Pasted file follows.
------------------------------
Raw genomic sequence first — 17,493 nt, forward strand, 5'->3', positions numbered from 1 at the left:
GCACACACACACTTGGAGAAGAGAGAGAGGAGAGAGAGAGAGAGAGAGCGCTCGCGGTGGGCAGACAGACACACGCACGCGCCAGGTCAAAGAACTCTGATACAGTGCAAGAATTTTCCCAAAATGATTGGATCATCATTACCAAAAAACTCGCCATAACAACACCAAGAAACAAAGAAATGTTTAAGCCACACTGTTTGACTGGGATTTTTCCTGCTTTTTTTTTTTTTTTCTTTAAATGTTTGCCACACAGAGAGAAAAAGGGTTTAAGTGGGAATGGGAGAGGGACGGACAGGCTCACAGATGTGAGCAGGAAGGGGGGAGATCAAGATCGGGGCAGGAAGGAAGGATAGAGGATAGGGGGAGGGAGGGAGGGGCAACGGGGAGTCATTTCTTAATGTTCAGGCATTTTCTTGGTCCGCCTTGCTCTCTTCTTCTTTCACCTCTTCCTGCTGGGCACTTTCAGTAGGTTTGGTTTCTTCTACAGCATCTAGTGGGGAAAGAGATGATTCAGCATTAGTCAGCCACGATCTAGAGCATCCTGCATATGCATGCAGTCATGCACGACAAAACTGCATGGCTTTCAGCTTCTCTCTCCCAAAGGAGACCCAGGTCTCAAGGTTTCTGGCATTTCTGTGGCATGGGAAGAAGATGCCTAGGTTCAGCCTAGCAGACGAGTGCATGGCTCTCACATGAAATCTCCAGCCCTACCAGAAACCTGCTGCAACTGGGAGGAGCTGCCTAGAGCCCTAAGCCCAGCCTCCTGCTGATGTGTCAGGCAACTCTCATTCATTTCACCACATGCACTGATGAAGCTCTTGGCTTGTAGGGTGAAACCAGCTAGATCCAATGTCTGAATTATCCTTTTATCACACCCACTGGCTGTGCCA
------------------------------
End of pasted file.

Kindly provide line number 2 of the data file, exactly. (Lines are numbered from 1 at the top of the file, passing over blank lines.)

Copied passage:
GCACACACACACTTGGAGAAGAGAGAGAGGAGAGAGAGAGAGAGAGAGCGCTCGCGGTGGGCAGACAGACACACGCACGCGCCAGGTCAAAGAACTCTGATACAGTGCAAGAATTTTCCCAAAATGATTGGATCATCATTACCAAAAAACTCGCCATAACAACACCAAGAAACAAAGAAATGTTTAAGCCACACTGTTTGACTGGGATTTTTCCTGCTTTTTTTTTTTTTTTCTTTAAATGTTTGCCACACAGAGAGAAAAAGGGTTTAAGTGGGAATGGGAGAGGGACGGACAGGCTCACAGATGTGAGCAGGAAGGGGGGAGATCAAGATCGGGGCAGGAAGGAAGGATAGAGGATAGGGGGAGGGAGGGAGGGGCAACGGGGAGTCATTTCTTAATGTTCAGGCATTTTCTTGGTCCGCCTTGCTCTCTTCTTCTTTCACCTCTTCCTGCTGGGCACTTTCAGTAGGTTTGGTTTCTTCTACAGCATCTAGTGGGGAAAGAGATGATTCAGCATTAGTCAGCCACGATCTAGAGCATCCTGCATATGCATGCAGTCATGCACGACAAAACTGCATGGCTTTCAGCTTCTCTCTCCCAAAGGAGACCCAGGTCTCAAGGTTTCTGGCATTTCTGTGGCATGGGAAGAAGATGCCTAGGTTCAGCCTAGCAGACGAGTGCATGGCTCTCACATGAAATCTCCAGCCCTACCAGAAACCTGCTGCAACTGGGAGGAGCTGCCTAGAGCCCTAAGCCCAGCCTCCTGCTGATGTGTCAGGCAACTCTCATTCATTTCACCACATGCACTGATGAAGCTCTTGGCTTGTAGGGTGAAACCAGCTAGATCCAATGTCTGAATTATCCTTTTATCACACCCACTGGCTGTGCCA